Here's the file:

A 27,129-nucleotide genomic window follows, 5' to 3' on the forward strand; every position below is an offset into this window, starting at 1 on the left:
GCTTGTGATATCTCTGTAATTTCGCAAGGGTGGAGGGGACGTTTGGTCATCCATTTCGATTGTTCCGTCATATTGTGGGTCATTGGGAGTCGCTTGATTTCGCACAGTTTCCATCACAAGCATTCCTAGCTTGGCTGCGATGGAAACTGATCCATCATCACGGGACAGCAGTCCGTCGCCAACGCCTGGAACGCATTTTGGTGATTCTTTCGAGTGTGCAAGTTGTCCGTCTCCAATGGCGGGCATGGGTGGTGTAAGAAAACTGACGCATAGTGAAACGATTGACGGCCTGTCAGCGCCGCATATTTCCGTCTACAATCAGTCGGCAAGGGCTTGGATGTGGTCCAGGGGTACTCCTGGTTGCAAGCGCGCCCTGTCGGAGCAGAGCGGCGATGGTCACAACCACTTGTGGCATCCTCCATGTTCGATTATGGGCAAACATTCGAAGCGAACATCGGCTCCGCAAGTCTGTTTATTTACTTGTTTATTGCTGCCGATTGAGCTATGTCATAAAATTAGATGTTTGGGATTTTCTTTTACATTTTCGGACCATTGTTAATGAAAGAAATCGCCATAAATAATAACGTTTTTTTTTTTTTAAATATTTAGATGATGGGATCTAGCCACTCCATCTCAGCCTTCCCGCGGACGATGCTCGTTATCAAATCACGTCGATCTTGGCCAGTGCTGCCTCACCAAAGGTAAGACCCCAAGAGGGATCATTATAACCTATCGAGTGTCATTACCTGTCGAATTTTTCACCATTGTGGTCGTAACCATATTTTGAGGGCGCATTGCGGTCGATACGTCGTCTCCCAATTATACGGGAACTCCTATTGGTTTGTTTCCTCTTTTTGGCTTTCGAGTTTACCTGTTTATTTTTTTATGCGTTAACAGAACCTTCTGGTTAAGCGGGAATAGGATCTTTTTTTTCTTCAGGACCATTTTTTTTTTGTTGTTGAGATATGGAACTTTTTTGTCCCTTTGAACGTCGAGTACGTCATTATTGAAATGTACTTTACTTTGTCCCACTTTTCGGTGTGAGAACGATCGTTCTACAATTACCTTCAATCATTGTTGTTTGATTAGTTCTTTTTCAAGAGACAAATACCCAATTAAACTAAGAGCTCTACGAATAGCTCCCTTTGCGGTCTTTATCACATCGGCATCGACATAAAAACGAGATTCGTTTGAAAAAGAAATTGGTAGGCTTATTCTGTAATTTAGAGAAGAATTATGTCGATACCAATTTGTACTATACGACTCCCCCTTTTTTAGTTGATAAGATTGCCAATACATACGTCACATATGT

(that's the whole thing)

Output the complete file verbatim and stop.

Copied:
A 27,129-nucleotide genomic window follows, 5' to 3' on the forward strand; every position below is an offset into this window, starting at 1 on the left:
GCTTGTGATATCTCTGTAATTTCGCAAGGGTGGAGGGGACGTTTGGTCATCCATTTCGATTGTTCCGTCATATTGTGGGTCATTGGGAGTCGCTTGATTTCGCACAGTTTCCATCACAAGCATTCCTAGCTTGGCTGCGATGGAAACTGATCCATCATCACGGGACAGCAGTCCGTCGCCAACGCCTGGAACGCATTTTGGTGATTCTTTCGAGTGTGCAAGTTGTCCGTCTCCAATGGCGGGCATGGGTGGTGTAAGAAAACTGACGCATAGTGAAACGATTGACGGCCTGTCAGCGCCGCATATTTCCGTCTACAATCAGTCGGCAAGGGCTTGGATGTGGTCCAGGGGTACTCCTGGTTGCAAGCGCGCCCTGTCGGAGCAGAGCGGCGATGGTCACAACCACTTGTGGCATCCTCCATGTTCGATTATGGGCAAACATTCGAAGCGAACATCGGCTCCGCAAGTCTGTTTATTTACTTGTTTATTGCTGCCGATTGAGCTATGTCATAAAATTAGATGTTTGGGATTTTCTTTTACATTTTCGGACCATTGTTAATGAAAGAAATCGCCATAAATAATAACGTTTTTTTTTTTTTAAATATTTAGATGATGGGATCTAGCCACTCCATCTCAGCCTTCCCGCGGACGATGCTCGTTATCAAATCACGTCGATCTTGGCCAGTGCTGCCTCACCAAAGGTAAGACCCCAAGAGGGATCATTATAACCTATCGAGTGTCATTACCTGTCGAATTTTTCACCATTGTGGTCGTAACCATATTTTGAGGGCGCATTGCGGTCGATACGTCGTCTCCCAATTATACGGGAACTCCTATTGGTTTGTTTCCTCTTTTTGGCTTTCGAGTTTACCTGTTTATTTTTTTATGCGTTAACAGAACCTTCTGGTTAAGCGGGAATAGGATCTTTTTTTTCTTCAGGACCATTTTTTTTTTGTTGTTGAGATATGGAACTTTTTTGTCCCTTTGAACGTCGAGTACGTCATTATTGAAATGTACTTTACTTTGTCCCACTTTTCGGTGTGAGAACGATCGTTCTACAATTACCTTCAATCATTGTTGTTTGATTAGTTCTTTTTCAAGAGACAAATACCCAATTAAACTAAGAGCTCTACGAATAGCTCCCTTTGCGGTCTTTATCACATCGGCATCGACATAAAAACGAGATTCGTTTGAAAAAGAAATTGGTAGGCTTATTCTGTAATTTAGAGAAGAATTATGTCGATACCAATTTGTACTATACGACTCCCCCTTTTTTAGTTGATAAGATTGCCAATACATACGTCACATATGT